At the recently held Summit 100
Business Forum in Sarajevo, many topics of contemporary relevance
for the region of Southeast Europe were expectedly touched upon. Be
it the supply of sustainable energy, the position of women in
business, or the issues related to infrastructure & transport
conditions, it was an opportunity for a number of prominent experts
and government officials to weigh in with their opinions on how to
improve the overall business situation in our region. However, one
of the greatest impressions from the conference have been the
discussions on the mobility of goods and people within our region,
as well as the respective implications. Having in mind the
beginning of summer being just a few days away, perhaps the most
illustrative example in this regard can be the tourism industry and
the ways in which it has been – or potentially can be –
affected by such regulatory frameworks of SEE countries.
If we were to take a macro perspective on the issue, there are
many specific aspects of the tourism industry that should be
outlined. A front-running one, in this sense, being the fact that
it is currently the world's fastest growing industry, thus
showing its undisputed potential on a global scale. Moreover,
taking into account tourism's inherent multi-disciplinary
qualities – the fact that it currently offers every
11th job opening in the world – as well as the way
in which it contributes to other spheres of a country or
region's economy through transportation, hospitality, and even
national branding, the said potential only proves itself to be
further grounded in the tangible factors of contemporary life.
However, if we were to look into the state of affairs in our
region in this regard, one must pause and question the seemingly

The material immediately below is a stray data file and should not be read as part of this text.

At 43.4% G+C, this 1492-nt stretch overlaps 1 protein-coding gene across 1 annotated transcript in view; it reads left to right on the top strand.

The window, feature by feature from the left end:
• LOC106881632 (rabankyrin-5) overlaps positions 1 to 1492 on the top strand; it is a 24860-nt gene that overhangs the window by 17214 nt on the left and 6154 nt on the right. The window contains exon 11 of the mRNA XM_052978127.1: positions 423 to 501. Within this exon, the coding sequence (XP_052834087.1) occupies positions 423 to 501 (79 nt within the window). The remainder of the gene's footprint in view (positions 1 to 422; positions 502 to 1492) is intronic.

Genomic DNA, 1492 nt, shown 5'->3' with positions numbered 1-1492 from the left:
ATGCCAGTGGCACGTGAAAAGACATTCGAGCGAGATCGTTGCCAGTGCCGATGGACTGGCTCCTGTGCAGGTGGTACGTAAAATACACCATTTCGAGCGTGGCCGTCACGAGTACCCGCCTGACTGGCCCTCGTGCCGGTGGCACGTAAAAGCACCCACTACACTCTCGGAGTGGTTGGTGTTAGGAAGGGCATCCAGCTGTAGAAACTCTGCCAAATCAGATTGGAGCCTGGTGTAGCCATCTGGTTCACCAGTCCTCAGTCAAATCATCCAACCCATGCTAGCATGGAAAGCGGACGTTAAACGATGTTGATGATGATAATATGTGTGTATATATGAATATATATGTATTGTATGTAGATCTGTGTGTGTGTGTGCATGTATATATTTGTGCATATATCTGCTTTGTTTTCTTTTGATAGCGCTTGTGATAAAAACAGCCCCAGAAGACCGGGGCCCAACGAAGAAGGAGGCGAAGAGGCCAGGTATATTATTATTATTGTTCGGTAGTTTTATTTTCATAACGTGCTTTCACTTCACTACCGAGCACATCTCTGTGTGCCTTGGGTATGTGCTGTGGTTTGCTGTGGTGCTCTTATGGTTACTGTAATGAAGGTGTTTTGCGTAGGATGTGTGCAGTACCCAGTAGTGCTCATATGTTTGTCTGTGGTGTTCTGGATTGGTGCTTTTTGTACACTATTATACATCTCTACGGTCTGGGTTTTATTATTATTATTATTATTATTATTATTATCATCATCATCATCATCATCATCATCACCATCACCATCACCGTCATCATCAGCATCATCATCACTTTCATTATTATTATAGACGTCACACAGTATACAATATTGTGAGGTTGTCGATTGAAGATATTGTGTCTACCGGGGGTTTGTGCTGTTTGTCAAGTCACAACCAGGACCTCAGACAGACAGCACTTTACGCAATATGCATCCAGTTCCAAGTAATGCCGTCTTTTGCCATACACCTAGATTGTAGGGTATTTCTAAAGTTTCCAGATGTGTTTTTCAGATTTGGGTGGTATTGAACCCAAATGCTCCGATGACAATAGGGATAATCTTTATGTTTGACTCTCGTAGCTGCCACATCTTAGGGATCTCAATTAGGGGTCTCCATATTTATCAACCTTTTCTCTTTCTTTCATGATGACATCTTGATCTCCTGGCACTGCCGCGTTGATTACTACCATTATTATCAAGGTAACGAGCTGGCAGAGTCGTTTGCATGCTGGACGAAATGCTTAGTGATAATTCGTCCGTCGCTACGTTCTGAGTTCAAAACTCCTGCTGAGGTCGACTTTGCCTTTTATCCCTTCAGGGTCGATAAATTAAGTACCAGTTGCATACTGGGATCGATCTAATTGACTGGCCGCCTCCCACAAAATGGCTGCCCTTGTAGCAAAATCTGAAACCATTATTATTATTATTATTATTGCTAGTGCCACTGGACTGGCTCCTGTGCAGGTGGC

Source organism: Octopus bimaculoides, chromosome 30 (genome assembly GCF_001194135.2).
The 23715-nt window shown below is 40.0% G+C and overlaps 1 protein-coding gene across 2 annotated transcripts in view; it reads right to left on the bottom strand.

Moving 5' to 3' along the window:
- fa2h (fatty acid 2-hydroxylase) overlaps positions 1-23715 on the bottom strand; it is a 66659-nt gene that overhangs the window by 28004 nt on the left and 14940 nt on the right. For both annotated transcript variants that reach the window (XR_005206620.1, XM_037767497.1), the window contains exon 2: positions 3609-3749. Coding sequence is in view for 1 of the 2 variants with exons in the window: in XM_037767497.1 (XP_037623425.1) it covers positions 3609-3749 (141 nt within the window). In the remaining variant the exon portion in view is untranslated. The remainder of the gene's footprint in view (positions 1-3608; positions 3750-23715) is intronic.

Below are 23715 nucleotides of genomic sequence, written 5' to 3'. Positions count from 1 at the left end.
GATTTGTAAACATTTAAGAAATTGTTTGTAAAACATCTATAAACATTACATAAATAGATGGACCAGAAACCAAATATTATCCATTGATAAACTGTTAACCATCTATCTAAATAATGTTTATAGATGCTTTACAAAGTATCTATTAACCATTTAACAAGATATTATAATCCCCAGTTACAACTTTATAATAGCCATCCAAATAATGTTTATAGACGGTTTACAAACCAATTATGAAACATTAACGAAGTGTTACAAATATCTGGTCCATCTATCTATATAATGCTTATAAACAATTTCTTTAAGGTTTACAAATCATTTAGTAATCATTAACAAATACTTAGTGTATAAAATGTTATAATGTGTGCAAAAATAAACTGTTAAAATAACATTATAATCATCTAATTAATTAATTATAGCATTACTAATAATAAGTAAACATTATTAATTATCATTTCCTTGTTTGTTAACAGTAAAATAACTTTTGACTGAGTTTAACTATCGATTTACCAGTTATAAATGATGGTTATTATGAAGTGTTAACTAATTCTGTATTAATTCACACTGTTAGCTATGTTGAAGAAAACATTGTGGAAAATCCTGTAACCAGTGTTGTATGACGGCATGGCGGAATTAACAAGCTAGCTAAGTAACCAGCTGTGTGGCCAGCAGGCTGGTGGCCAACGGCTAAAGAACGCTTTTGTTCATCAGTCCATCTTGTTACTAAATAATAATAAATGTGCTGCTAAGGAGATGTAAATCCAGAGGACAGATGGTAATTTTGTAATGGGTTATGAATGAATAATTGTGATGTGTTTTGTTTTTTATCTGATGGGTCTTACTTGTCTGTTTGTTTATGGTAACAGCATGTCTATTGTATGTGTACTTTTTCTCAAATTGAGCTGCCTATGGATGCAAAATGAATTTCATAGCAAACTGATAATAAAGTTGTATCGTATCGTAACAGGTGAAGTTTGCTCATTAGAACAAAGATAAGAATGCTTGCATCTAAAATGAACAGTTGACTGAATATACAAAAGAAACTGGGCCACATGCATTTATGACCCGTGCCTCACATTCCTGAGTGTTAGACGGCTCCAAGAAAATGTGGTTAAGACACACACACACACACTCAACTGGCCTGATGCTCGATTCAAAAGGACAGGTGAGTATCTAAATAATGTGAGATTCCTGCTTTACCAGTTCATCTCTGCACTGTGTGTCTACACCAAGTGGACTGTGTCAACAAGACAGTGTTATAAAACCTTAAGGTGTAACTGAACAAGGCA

shallow depth of involvement with this matter. Even though Slovenia
and Croatia have managed to capitalise on their natural resources
and had their tourism industry thrive in a national context, such
activities haven't been conducted on a regional level. The
question here is why, considering the wide-reaching potentials that
organised and regulated cooperation could bring to everyone
involved. Looking at numbers, Croatia and Montenegro lead the way
in terms of offering seasonal employment to people in the region,
but rather through convenience than through intentional regulation.
The issue of regulation in this regard can further be illustrated
by the fact that in Macedonia – another country with
significant tourism potentials – the employment regulations
make no distinction between candidates from neighbouring and remote
countries. Furthermore, another factor that should be taken into
consideration when advocating for a regional based offer of tourism
services is the aspect of seasonality. Despite each of the
countries being undoubtedly rich with natural resources, none of
them – barring Slovenia to a certain extent – have such
a complete offer that can span across a calendar year through a
fusion of beaches and seaside, as well as spas, mountain resorts
and skiing. A region-wide effort to complement each other is
something worth exploring further, en route to reaching a unique
region wide non-seasonal tourism offer , giving each country a
chance to participate with their own offer for the sake of greater
benefit, while at the same time allowing for seemingly needed
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guide to the subject matter. Specialist advice should be sought
about your specific circumstances.
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